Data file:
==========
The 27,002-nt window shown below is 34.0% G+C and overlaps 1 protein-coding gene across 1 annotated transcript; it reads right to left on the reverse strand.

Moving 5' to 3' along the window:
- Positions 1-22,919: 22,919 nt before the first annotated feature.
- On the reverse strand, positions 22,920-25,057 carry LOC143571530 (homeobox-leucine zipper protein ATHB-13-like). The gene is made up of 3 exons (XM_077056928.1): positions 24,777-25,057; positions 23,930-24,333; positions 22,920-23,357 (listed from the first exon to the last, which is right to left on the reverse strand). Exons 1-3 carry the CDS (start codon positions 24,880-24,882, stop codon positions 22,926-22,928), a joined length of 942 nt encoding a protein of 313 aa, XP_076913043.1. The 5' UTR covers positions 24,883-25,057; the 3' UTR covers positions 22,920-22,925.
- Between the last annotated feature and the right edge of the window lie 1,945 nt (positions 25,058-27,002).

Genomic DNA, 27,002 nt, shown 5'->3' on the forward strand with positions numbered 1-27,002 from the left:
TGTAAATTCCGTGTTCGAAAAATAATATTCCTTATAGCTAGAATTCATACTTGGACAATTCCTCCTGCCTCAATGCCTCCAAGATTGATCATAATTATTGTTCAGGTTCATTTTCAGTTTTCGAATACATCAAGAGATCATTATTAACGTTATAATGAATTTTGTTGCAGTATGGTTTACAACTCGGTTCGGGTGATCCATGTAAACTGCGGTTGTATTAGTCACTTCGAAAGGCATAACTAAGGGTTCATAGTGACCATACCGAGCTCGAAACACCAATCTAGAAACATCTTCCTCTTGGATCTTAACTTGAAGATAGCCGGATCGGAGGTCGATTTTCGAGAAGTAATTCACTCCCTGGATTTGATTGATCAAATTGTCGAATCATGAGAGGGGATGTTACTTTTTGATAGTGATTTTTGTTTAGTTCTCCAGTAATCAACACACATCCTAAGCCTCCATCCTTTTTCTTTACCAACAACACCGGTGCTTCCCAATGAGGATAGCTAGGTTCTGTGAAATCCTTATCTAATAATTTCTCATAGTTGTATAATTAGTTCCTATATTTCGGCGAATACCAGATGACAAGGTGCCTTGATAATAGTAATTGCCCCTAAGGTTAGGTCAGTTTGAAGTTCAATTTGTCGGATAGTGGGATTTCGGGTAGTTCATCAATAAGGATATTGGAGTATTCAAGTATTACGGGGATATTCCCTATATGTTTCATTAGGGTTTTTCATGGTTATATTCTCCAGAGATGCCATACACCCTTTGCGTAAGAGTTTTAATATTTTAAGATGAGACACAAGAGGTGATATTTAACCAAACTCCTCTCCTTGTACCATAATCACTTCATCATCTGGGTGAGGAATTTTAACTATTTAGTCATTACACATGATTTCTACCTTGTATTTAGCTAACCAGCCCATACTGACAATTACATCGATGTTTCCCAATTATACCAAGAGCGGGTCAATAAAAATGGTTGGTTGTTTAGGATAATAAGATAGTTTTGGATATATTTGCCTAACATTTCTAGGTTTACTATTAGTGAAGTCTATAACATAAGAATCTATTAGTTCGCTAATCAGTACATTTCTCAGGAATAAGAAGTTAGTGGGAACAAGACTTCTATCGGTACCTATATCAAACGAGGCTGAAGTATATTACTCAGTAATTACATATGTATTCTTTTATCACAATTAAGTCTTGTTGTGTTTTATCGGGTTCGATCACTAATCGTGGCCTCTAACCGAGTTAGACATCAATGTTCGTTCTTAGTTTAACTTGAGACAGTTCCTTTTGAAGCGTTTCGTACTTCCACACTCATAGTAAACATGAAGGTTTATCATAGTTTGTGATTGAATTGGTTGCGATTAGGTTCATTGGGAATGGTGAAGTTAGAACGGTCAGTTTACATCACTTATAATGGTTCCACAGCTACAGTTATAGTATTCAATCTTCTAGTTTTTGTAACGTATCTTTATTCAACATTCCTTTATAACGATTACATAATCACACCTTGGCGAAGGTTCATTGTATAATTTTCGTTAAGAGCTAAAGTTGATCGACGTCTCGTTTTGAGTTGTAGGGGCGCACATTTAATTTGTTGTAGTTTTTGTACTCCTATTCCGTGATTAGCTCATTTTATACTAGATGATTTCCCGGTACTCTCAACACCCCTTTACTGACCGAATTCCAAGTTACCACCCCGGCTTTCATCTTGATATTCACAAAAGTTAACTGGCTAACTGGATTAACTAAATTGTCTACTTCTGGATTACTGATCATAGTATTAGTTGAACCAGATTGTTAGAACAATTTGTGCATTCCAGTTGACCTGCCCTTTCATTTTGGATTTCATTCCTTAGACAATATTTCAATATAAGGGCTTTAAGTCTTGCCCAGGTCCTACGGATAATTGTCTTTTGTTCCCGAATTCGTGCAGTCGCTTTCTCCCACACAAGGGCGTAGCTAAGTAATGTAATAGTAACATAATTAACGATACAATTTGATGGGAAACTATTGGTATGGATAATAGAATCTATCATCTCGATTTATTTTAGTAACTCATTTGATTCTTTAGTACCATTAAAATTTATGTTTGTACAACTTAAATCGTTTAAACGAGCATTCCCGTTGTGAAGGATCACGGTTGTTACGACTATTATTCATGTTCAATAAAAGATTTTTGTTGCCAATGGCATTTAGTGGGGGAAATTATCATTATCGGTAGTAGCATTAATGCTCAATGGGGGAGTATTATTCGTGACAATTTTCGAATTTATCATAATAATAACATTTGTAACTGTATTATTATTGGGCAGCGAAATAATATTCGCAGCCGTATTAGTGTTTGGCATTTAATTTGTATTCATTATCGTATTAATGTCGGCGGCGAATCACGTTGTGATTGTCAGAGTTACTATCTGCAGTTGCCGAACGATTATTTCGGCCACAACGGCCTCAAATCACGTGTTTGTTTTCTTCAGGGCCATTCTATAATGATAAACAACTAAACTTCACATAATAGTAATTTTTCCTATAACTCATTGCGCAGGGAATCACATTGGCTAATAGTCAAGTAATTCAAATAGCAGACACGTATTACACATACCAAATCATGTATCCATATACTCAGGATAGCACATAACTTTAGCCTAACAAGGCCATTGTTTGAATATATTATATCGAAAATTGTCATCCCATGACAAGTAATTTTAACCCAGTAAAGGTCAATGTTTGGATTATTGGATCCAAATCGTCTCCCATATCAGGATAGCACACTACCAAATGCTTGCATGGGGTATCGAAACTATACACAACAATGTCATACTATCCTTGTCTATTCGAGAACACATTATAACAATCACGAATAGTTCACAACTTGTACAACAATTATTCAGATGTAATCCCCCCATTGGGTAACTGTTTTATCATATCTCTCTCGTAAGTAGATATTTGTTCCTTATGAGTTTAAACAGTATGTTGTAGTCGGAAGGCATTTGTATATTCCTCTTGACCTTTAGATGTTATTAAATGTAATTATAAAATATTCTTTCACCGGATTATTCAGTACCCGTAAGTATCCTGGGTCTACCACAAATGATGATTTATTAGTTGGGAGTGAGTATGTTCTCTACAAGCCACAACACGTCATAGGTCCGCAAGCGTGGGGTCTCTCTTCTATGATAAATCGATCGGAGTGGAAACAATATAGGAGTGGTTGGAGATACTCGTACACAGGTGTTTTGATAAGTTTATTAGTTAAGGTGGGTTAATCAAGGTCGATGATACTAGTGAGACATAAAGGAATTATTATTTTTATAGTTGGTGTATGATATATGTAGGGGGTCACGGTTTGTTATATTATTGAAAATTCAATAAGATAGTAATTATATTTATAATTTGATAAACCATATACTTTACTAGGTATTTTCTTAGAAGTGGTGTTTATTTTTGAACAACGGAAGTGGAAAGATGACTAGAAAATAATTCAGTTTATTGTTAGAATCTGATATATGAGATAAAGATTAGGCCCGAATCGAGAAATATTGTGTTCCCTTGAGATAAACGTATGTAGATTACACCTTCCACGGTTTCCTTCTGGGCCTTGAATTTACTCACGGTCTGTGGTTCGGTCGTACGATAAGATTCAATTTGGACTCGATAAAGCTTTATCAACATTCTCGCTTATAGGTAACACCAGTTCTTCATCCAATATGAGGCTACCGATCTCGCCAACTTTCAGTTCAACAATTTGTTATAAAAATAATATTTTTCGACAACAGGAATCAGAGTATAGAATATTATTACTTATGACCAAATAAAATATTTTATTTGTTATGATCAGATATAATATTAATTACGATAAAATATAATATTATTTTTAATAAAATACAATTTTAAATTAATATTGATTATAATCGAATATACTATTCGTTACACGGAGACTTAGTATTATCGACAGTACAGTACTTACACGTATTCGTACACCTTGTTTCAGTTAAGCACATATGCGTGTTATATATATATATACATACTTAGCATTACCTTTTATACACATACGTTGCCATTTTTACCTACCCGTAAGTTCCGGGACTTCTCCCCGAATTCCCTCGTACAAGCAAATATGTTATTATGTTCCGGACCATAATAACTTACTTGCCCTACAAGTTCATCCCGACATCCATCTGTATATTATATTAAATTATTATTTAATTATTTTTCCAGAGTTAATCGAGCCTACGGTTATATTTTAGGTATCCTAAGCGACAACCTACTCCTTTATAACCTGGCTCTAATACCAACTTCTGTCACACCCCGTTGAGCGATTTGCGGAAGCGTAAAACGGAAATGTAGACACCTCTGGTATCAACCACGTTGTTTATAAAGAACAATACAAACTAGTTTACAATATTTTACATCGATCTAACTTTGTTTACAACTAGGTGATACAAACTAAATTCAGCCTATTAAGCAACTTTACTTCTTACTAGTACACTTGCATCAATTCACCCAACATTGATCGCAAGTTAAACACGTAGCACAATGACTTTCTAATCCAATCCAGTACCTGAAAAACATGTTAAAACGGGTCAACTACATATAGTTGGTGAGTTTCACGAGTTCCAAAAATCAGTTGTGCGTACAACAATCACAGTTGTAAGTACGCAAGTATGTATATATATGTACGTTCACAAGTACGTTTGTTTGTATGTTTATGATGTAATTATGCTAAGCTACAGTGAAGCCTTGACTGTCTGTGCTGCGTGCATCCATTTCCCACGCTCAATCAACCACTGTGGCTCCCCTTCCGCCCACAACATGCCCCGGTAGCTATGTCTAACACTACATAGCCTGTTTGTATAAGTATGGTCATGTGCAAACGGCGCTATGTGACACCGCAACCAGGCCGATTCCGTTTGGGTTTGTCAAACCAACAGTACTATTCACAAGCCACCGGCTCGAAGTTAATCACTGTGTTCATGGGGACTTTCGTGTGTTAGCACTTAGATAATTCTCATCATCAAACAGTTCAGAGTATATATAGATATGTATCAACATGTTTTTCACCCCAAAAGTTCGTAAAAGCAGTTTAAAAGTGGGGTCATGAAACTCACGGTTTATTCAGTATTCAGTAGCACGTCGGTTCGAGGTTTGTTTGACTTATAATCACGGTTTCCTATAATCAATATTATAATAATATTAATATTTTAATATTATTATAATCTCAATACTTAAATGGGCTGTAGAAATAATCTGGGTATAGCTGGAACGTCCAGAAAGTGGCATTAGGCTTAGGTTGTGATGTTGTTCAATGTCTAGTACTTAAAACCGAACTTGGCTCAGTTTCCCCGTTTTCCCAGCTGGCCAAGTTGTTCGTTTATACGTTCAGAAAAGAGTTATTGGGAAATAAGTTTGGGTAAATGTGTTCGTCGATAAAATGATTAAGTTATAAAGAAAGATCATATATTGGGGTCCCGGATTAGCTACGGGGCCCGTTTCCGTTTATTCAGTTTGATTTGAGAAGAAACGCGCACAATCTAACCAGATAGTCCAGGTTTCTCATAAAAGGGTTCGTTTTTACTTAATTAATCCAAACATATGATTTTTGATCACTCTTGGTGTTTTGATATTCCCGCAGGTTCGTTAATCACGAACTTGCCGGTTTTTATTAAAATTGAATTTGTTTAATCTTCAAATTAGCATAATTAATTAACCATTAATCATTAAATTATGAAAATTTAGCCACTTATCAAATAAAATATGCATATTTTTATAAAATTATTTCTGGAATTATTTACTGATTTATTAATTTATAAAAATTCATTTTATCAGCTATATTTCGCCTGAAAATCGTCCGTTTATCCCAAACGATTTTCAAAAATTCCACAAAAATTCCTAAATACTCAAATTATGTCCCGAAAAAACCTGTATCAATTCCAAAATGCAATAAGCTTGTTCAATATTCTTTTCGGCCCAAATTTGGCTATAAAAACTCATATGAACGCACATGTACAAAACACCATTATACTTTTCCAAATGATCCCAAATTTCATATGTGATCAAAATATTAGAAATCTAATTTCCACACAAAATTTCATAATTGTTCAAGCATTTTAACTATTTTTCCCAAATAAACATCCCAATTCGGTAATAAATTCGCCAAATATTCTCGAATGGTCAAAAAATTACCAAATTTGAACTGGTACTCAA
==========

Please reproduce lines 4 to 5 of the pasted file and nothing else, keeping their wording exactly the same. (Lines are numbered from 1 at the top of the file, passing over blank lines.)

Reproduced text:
- On the reverse strand, positions 22,920-25,057 carry LOC143571530 (homeobox-leucine zipper protein ATHB-13-like). The gene is made up of 3 exons (XM_077056928.1): positions 24,777-25,057; positions 23,930-24,333; positions 22,920-23,357 (listed from the first exon to the last, which is right to left on the reverse strand). Exons 1-3 carry the CDS (start codon positions 24,880-24,882, stop codon positions 22,926-22,928), a joined length of 942 nt encoding a protein of 313 aa, XP_076913043.1. The 5' UTR covers positions 24,883-25,057; the 3' UTR covers positions 22,920-22,925.
- Between the last annotated feature and the right edge of the window lie 1,945 nt (positions 25,058-27,002).